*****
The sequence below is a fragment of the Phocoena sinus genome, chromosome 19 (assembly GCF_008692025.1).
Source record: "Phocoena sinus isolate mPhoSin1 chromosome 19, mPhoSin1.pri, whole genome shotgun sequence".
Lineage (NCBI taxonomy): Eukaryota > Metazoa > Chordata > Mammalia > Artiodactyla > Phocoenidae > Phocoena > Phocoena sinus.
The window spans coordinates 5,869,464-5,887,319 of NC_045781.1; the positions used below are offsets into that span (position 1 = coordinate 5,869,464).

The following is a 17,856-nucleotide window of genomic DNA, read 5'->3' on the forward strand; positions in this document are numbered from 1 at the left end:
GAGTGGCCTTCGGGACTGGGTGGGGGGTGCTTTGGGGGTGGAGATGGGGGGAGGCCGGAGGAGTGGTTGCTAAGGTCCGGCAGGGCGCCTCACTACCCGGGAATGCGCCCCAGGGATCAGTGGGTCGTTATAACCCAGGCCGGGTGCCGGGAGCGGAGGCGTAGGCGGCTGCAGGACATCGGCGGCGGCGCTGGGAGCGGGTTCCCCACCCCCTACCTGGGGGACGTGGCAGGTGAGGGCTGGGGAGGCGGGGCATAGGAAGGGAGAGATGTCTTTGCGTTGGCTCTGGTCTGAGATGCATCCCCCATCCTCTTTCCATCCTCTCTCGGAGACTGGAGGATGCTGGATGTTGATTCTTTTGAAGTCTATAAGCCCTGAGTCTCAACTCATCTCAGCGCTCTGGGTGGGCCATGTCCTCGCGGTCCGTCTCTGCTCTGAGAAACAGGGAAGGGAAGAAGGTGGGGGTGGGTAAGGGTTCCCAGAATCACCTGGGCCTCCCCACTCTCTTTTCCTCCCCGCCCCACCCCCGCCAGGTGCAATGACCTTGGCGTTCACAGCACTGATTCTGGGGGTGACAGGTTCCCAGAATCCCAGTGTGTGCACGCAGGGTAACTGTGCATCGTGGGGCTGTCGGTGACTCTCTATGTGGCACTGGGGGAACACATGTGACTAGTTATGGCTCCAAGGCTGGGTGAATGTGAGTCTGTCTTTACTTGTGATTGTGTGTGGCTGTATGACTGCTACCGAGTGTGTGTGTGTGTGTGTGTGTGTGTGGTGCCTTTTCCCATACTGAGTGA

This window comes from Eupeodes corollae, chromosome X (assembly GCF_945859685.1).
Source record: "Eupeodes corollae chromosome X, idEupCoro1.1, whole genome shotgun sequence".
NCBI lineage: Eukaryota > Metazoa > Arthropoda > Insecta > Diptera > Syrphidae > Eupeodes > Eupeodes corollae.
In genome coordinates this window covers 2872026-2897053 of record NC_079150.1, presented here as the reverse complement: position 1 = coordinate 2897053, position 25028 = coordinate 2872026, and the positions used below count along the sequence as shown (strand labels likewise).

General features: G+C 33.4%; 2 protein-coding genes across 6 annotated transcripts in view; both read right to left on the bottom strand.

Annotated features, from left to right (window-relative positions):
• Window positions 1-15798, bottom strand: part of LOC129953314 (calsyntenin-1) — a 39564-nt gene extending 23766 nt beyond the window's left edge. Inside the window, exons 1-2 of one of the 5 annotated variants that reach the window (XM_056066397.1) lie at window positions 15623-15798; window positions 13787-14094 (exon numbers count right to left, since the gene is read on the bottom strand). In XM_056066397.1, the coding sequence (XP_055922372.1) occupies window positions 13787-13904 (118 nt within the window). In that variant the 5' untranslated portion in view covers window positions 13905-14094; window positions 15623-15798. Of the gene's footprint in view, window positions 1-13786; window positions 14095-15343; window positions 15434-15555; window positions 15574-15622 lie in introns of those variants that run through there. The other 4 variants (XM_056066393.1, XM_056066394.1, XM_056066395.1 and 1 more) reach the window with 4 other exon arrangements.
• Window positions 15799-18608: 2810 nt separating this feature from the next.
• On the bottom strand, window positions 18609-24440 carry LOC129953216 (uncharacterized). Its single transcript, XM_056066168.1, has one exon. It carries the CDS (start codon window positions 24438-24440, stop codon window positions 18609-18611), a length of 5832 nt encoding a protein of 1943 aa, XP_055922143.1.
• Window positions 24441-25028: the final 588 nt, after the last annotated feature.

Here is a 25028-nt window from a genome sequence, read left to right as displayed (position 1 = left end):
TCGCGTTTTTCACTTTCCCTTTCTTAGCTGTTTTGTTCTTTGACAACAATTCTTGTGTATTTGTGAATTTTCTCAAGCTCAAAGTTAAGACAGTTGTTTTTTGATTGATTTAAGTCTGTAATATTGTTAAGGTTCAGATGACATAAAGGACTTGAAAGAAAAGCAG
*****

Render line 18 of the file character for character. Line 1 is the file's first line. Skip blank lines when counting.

TCGCGTTTTTCACTTTCCCTTTCTTAGCTGTTTTGTTCTTTGACAACAATTCTTGTGTATTTGTGAATTTTCTCAAGCTCAAAGTTAAGACAGTTGTTTTTTGATTGATTTAAGTCTGTAATATTGTTAAGGTTCAGATGACATAAAGGACTTGAAAGAAAAGCAG